Read Commodore Format 24 (September 1992) here. Hyper links take you to specific articles. This issue had a subscriber’s newsletter. Read it here. Read the accompanying Power Pack feature We’re […]
- Read Commodore Format 24 (September 1992) here. Hyper links take you to specific articles.
- This issue had a subscriber’s newsletter. Read it here.
- Read the accompanying Power Pack feature
We’re now entering the era of the great “lost” C64 game. By late 1992, if it didn’t look as if a title was going to be ready for the Christmas market it was cancelled as kids (and thus software publishers) moved on to sexy new consoles like the SNES. This month’s Commodore Format cover features one of the most famous unreleased games of all: Fuzzball. Look at how beautiful it is!
System 3’s upwards scrolling, 50-level platformer saw you – a blue ball of fuzz – collecting collectables and shooting all the other fuzzballs in your quest to get turned back into a human (read the whole story in CF‘s preview here). It played beautifully; we know this because issue 24 also came with a two-level demo on the Power Pack. The game looked set for Corker status. But then – as C64 owners would become accustomed to in 1992/3 – nothing happened. Fuzzball didn’t appear. So what’s the story?
WE DONE SOME DIGGING
The game was actually pretty much finished, but with the bottom dropping out of the C64 market System 3 decided not to take the financial risk of releasing it. One story has it that the programmer, Miles Barry, was also called back to Prism Software to work on Football Manager 3, and his lack of availability may have sealed Fuzzball’s fate.
Interestingly, in recent years the guys at Games That Weren’t found a few hidden goodies within the Commodore Format demo of Fuzzball that show you what the first 15 levels may have been like. There’s even a chance that the full thing might appear one day! To read more, visit our friends at Games That Weren’t.
EVERYTHING ELSE WAS GOOD, THOUGH
September 1992 was a very good month for games. There were only six titles given the full Power Test treatment, but what doozies they were. Ugh! is the world’s only, er, caveman taxi simulator. It’s a delicious platform collect ’em up which we’ve written about in our Christmas ’92 roundup here. Then there was point ‘n’ click adventure Elvira 2, featuring some of the best graphics you’ll ever see in a commerical C64 release. There was a lot of disk swapping but it was worth it. Look at how “Amiga” it feels:
Yup. Thalamus’ beautiful, colourful platformer Nobby The Aardvark had reviewer James Leach wondering why “more C64 games aren’t like this” (read our full feature here). It scored at 92%, but after a hefty delay in its release it was notched up to 96% in issue 31 by Clur Hodgson. That makes it CF’s third best rated game ever. Smart.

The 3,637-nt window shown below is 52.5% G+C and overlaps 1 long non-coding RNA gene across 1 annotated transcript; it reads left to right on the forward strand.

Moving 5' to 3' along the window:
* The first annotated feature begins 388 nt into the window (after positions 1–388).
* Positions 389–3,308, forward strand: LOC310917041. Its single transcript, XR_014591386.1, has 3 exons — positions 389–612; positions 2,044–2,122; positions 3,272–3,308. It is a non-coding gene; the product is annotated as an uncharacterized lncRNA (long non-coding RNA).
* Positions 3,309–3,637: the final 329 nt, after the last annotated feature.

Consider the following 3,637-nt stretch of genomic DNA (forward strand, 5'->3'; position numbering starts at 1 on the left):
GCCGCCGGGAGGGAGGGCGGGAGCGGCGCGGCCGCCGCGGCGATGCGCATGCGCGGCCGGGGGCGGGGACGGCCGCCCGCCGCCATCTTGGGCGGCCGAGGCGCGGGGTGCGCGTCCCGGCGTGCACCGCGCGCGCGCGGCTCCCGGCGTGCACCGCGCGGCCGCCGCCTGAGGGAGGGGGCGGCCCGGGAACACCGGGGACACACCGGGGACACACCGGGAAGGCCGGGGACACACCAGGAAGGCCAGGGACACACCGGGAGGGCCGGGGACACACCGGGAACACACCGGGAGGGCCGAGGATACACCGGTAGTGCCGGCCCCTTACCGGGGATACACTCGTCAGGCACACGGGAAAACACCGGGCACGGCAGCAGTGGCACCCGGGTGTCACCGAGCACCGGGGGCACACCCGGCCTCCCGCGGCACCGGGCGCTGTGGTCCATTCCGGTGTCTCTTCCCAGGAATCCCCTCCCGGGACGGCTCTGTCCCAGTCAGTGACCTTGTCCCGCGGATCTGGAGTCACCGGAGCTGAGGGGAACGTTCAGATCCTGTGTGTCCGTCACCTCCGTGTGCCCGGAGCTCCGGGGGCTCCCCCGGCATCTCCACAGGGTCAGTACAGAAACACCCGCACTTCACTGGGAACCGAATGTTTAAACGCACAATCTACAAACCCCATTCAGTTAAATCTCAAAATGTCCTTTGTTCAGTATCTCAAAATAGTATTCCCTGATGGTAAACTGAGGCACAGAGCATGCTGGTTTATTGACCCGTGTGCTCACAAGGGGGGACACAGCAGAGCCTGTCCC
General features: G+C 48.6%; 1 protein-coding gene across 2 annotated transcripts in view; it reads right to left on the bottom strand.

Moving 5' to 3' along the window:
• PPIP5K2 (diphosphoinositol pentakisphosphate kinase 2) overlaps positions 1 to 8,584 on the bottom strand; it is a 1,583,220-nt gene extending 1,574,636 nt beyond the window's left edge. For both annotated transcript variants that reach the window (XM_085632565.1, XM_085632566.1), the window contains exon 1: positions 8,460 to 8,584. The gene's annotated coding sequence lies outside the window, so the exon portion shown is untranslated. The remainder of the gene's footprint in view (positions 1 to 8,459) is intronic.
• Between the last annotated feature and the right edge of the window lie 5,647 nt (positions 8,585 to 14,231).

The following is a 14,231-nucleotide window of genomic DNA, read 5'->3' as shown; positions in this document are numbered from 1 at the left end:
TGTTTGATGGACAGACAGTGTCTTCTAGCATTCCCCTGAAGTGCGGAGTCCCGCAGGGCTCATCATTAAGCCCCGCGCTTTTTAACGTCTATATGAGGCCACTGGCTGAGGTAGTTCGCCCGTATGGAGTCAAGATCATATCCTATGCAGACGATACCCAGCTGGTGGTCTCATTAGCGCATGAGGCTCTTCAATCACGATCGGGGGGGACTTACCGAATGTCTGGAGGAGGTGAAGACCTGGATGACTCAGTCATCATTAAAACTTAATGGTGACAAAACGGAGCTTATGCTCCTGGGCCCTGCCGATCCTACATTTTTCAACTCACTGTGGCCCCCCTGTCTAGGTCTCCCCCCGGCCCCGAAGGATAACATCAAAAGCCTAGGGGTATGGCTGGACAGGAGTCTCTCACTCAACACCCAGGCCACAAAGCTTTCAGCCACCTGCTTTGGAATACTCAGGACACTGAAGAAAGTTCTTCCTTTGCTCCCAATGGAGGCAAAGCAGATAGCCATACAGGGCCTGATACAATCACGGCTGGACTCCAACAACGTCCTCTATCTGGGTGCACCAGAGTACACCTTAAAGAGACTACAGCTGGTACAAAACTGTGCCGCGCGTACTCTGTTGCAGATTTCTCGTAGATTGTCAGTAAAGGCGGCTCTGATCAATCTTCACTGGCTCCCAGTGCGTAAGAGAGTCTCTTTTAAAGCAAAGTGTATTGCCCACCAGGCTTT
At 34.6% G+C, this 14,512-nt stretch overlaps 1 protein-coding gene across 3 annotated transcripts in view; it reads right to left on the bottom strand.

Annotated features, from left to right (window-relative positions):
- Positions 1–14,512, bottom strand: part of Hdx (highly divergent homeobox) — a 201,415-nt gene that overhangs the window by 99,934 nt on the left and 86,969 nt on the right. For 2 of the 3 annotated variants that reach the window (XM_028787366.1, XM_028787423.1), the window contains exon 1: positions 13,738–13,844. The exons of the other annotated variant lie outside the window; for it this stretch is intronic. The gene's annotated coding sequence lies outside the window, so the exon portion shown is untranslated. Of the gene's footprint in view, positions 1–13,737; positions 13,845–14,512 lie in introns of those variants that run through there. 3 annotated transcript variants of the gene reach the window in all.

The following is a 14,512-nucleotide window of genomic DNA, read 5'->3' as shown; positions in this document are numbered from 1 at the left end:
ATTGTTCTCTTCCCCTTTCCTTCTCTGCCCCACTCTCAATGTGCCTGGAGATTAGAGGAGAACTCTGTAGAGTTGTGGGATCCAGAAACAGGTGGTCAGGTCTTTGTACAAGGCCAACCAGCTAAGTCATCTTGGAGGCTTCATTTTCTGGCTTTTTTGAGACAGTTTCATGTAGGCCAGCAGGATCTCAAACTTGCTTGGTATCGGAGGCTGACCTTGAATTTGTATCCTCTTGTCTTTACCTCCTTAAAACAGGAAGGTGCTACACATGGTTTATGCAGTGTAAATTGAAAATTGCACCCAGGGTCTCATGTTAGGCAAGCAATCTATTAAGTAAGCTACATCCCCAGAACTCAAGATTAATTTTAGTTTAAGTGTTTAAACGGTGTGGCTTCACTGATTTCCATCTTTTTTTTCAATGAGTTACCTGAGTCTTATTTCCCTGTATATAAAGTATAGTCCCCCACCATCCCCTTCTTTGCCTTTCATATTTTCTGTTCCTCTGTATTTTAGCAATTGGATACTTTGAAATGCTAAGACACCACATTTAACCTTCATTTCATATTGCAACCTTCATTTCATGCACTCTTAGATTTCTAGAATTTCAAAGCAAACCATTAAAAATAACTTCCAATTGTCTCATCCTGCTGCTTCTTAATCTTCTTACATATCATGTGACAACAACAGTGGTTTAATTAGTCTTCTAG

…AND ONE MORE GAME THAT KIND OF WASN’T
Hagar The Horrible, based on the viking comic strip, was an 82% platformer complete with level access codes, a shop to buy new axes and even a bit of combat. Sadly, it too fell victim to the C64’s waning popularity: it did get a European release, but never saw the light of day in Britain.
And the story of Hagar and Fuzzball is one we’ll hear more and more of in future installments of Issue Review. There is no doubt that games for the C64 had continued to get better and better. Stuff like Elvira and Nobby would have been unimaginable in 1982. But they were drying up, for sure, and more crucial to the story was Commodore Format‘s inside back cover this month. Boots were having a half price, everything-must-go fire sale of all 8-bit games. This wasn’t out of the goodness of their hearts: they wanted to get rid of it to fill the shelves with stuff for the SNES, CD32, Megadrive and other more powerful machines. It was the first of the major chains to completely abandon selling C64 games in the UK, but more were to follow. With fewer publishers willing to risk games on the machine and ever fewer shops willing to selll them if they did, the alarm bells were definitely ringing. CF
ON THE POWER PACK
A really decent tape this month! The lead game was Enigma’s Famous Five text adventure, which had been released at full price mere months earlier. It scored 76% in the February of 1992, yet here it was free with Commodore Format just seven months later. A generous gift? Nope. The game had shifted virtually zero units, and Enigma had sold it to CF to try and recoup anything it could! One thing was for sure: burned badly, Enigma would never make another C64 game.
The rest of the tape was made up with brilliant demos: last month’s rave, Cool Croc Twins, was here to try out. A level each of Nobby The Aardvark and Ugh! were great coups and tied in neatly with the reviews in the mag. There was also a look at the upcoming Match of The Day footie game. Here’s the full feature on a great Power Pack.